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Difference Between Groupware and Email

Groupware vs Email

Summary: Difference Between Groupware and Email is that Groupware is software that helps groups of people work together on projects and share information over a network. Groupware is a component of a broad concept called workgroup computing, which includes network hardware and software that enables group members to communicate, manage projects, schedule meetings, and make group decisions. While E-mail (short for electronic mail) is the transmission of messages and files via a computer network. Today, e-mail is a primary communications method for both personal and business use.

Difference Between Groupware and Email

Groupware

Groupware is software that helps groups of people work together on projects and share information over a network. Groupware is a component of a broad concept called workgroup computing, which includes network hardware and software that enables group members to communicate, manage projects, schedule meetings, and make group decisions. To assist with these activities, most groupware provides personal information manager (PIM) functions, such as an electronic appointment calendar, an address book, and a notepad. A major feature of groupware is group scheduling, in which a group calendar can track the schedules of multiple users and help coordinate appointments and meeting times.

Email

E-mail (short for electronic mail) is the transmission of messages and files via a computer network. Today, e-mail is a primary communications method for both personal and business use. You use an e-mail program to create, send, receive, forward, store, print, and delete e-mail messages. Outlook and Windows Live Mail are two popular desktop e-mail programs.

Send an e-mail message using Outlook; Gmail and Windows Live Hotmail are two popular free e-mail Web applications. The message can be simple text or can include an attachment such as a word processing document, a graphic, an audio clip, or a video clip. Just as you address a letter when using the postal system, you address an e-mail message with the e-mail address of your intended recipient. Likewise, when someone sends you a message, he or she must have your e-mail address. An e-mail address is a combination of a user name and a domain name that identifies a user so that he or she can receive Internet e-mail. A user name is a unique combination of characters, such as letters of the alphabet and/or numbers, that identifies a specific user.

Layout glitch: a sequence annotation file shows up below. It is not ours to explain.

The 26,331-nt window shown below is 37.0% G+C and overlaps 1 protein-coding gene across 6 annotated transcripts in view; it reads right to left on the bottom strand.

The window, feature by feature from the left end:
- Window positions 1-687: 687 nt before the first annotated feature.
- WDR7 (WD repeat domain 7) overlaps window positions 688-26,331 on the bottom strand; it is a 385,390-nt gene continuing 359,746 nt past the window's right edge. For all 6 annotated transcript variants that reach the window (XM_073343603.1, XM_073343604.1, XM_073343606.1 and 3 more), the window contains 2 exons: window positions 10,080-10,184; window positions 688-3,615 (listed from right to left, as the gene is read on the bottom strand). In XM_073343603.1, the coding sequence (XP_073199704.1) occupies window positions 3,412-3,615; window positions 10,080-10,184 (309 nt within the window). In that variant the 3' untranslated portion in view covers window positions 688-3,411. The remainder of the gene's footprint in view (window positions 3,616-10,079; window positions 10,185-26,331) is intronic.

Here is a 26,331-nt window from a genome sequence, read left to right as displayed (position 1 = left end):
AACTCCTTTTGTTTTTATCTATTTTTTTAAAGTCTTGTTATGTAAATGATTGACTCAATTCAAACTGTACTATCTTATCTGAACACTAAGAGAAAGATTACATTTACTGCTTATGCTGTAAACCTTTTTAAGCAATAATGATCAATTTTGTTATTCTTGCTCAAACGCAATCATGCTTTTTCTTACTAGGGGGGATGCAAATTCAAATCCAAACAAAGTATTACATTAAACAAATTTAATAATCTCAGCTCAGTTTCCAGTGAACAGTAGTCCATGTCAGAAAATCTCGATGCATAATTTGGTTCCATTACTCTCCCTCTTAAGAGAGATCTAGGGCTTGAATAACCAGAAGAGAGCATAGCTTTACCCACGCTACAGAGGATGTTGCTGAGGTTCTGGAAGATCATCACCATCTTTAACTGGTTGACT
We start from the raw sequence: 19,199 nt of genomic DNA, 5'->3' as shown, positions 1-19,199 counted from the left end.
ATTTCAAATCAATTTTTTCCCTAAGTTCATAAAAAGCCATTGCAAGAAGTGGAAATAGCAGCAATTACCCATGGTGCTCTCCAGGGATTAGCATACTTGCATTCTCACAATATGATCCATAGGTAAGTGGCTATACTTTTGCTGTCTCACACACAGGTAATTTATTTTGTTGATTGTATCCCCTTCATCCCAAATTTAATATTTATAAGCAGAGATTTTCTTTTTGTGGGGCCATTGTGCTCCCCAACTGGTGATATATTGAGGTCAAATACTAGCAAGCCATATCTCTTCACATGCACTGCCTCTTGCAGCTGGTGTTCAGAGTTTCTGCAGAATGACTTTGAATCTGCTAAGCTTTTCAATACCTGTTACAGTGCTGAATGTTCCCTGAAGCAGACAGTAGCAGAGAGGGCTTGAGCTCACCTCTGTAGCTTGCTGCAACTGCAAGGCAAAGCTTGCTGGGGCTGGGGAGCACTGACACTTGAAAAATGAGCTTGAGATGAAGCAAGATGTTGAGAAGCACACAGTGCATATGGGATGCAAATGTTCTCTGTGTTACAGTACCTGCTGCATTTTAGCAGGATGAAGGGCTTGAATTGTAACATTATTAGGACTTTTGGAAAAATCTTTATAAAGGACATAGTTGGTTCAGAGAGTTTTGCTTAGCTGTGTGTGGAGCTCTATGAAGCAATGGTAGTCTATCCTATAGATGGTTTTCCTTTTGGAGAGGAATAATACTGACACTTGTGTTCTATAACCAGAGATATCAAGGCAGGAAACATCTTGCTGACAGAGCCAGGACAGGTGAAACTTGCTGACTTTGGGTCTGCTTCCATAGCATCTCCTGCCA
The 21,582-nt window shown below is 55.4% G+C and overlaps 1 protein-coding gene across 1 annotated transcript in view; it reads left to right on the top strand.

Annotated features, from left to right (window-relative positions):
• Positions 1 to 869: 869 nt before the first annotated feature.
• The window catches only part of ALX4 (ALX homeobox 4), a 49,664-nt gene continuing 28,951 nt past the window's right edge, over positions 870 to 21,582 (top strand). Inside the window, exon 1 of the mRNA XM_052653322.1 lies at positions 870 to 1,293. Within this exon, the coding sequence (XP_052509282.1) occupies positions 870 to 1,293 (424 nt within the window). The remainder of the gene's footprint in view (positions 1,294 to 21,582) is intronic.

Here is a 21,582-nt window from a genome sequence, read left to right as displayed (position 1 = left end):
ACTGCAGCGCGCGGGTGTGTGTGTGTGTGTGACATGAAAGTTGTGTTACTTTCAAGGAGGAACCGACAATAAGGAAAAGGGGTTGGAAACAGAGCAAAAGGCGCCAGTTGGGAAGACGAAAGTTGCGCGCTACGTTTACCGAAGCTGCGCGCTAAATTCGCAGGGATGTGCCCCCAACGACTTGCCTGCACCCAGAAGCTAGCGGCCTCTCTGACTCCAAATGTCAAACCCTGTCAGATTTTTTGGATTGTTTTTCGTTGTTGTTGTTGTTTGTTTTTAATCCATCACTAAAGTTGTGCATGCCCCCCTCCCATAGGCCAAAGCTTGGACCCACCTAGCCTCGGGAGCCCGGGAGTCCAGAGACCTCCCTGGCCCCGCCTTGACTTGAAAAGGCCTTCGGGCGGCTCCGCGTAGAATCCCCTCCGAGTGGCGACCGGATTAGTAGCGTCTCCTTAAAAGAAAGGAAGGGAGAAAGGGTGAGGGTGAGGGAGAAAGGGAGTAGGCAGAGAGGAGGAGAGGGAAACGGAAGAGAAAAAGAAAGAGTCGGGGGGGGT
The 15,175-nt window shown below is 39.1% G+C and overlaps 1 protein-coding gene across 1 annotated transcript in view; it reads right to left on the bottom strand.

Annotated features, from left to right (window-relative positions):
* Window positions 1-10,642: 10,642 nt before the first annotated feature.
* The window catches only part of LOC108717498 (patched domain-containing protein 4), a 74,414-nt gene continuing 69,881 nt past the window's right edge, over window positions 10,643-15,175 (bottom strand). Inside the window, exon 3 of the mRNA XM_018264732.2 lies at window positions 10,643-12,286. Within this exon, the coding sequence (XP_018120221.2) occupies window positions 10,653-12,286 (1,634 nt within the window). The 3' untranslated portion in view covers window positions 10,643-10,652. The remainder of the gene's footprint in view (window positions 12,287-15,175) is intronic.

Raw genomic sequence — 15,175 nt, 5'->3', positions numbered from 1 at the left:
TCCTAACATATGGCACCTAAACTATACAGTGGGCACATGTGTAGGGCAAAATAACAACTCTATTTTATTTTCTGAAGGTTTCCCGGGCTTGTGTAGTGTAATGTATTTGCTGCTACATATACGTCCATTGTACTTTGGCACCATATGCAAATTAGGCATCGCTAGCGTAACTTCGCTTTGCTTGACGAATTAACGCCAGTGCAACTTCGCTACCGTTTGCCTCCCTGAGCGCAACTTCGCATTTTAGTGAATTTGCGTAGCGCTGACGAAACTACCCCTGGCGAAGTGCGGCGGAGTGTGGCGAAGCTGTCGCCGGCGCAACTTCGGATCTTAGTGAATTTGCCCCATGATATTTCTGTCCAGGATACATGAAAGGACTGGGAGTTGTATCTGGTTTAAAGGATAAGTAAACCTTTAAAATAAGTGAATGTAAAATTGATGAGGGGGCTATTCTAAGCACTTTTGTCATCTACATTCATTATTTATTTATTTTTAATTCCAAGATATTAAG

In an Internet e-mail address, an @ (pronounced at) symbol separates the user name from the domain name. Your service provider supplies the domain name. A possible e-mail address for Kiley Barnhill would be [email protected], which would be read as follows: K Barnhill at e site dot com. Most e-mail programs allow you to create an address book, or contacts folder, which contains a list of names and e-mail addresses. When you send an e-mail message, an outgoing mail server that is operated by your Internet access provider determines how to route the message through the Internet and then sends the message. As you receive e-mail messages, an incoming mail server — also operated by your Internet access provider — holds the messages in your mailbox until you use your e-mail program to retrieve them. Most e-mail programs have a mail notification alert that informs you via a message and/or sound when you receive new mail.

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